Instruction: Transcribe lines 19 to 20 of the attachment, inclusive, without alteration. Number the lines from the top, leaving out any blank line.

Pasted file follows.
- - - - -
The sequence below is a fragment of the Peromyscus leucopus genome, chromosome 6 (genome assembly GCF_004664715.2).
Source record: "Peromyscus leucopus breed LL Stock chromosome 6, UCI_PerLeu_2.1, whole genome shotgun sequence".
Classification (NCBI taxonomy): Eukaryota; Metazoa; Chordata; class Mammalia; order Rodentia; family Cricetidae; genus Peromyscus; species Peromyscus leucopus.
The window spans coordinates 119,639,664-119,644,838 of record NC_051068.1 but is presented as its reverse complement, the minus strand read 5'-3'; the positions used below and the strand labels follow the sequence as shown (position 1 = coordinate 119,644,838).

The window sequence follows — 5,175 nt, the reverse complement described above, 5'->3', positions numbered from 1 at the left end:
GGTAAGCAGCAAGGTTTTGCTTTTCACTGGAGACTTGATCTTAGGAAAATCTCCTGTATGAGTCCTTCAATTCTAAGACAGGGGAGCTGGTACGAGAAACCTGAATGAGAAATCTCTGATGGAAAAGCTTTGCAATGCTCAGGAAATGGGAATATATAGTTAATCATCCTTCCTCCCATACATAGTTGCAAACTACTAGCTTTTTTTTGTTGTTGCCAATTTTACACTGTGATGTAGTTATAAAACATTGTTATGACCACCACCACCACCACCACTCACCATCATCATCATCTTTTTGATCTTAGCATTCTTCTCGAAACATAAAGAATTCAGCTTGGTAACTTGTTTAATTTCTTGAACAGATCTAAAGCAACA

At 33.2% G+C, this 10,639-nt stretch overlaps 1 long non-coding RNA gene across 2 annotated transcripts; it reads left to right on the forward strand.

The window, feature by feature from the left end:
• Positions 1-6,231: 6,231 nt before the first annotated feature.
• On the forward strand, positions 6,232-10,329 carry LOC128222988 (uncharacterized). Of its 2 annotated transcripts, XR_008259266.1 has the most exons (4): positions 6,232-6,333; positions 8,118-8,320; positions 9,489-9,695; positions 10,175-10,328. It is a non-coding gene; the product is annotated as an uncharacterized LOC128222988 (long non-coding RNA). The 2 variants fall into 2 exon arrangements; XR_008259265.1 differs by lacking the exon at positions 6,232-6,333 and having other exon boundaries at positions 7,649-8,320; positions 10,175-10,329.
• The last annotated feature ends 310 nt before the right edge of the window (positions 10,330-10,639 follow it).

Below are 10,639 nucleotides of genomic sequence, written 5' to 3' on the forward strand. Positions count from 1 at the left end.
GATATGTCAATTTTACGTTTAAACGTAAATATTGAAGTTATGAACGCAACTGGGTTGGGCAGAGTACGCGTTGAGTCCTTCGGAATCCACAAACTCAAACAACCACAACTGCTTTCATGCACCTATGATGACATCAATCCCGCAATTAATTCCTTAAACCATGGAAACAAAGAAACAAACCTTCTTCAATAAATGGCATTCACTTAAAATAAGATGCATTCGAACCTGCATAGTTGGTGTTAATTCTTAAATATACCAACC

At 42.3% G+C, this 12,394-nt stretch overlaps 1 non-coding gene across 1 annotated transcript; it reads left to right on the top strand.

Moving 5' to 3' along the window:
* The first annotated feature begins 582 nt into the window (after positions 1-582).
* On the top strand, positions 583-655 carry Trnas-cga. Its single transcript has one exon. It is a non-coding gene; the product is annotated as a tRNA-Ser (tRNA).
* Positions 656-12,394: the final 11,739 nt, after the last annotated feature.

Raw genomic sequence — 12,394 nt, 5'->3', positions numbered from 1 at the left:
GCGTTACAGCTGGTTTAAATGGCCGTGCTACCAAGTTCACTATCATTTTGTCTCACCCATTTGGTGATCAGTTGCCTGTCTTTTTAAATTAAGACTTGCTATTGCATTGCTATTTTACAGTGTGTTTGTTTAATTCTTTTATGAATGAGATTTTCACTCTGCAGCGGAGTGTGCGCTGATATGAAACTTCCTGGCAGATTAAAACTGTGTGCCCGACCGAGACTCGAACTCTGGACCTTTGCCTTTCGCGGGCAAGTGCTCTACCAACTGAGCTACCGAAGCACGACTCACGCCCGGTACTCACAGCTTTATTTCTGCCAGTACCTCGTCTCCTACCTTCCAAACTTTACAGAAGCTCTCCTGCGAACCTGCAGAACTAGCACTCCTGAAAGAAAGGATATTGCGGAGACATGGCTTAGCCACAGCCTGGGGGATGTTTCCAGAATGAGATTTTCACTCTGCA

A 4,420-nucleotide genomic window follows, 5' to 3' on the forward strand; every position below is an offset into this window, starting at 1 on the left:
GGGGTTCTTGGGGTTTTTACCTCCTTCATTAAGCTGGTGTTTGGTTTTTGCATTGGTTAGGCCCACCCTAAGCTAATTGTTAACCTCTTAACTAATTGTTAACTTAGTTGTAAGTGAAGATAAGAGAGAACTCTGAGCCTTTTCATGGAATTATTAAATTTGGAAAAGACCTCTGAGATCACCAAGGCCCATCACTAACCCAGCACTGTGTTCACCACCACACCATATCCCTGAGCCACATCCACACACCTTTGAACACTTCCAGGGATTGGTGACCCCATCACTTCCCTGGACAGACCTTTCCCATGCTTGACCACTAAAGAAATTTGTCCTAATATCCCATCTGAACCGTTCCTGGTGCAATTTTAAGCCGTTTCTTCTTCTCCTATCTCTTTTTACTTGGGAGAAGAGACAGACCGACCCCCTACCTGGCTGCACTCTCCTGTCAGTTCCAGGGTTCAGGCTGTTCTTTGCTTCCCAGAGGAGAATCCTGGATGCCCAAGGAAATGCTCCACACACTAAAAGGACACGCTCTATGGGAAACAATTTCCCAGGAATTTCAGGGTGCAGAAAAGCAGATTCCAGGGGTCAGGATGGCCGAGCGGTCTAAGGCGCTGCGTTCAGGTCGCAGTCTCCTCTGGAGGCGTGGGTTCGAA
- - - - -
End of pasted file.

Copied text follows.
Raw genomic sequence — 12,394 nt, 5'->3', positions numbered from 1 at the left:
GCGTTACAGCTGGTTTAAATGGCCGTGCTACCAAGTTCACTATCATTTTGTCTCACCCATTTGGTGATCAGTTGCCTGTCTTTTTAAATTAAGACTTGCTATTGCATTGCTATTTTACAGTGTGTTTGTTTAATTCTTTTATGAATGAGATTTTCACTCTGCAGCGGAGTGTGCGCTGATATGAAACTTCCTGGCAGATTAAAACTGTGTGCCCGACCGAGACTCGAACTCTGGACCTTTGCCTTTCGCGGGCAAGTGCTCTACCAACTGAGCTACCGAAGCACGACTCACGCCCGGTACTCACAGCTTTATTTCTGCCAGTACCTCGTCTCCTACCTTCCAAACTTTACAGAAGCTCTCCTGCGAACCTGCAGAACTAGCACTCCTGAAAGAAAGGATATTGCGGAGACATGGCTTAGCCACAGCCTGGGGGATGTTTCCAGAATGAGATTTTCACTCTGCA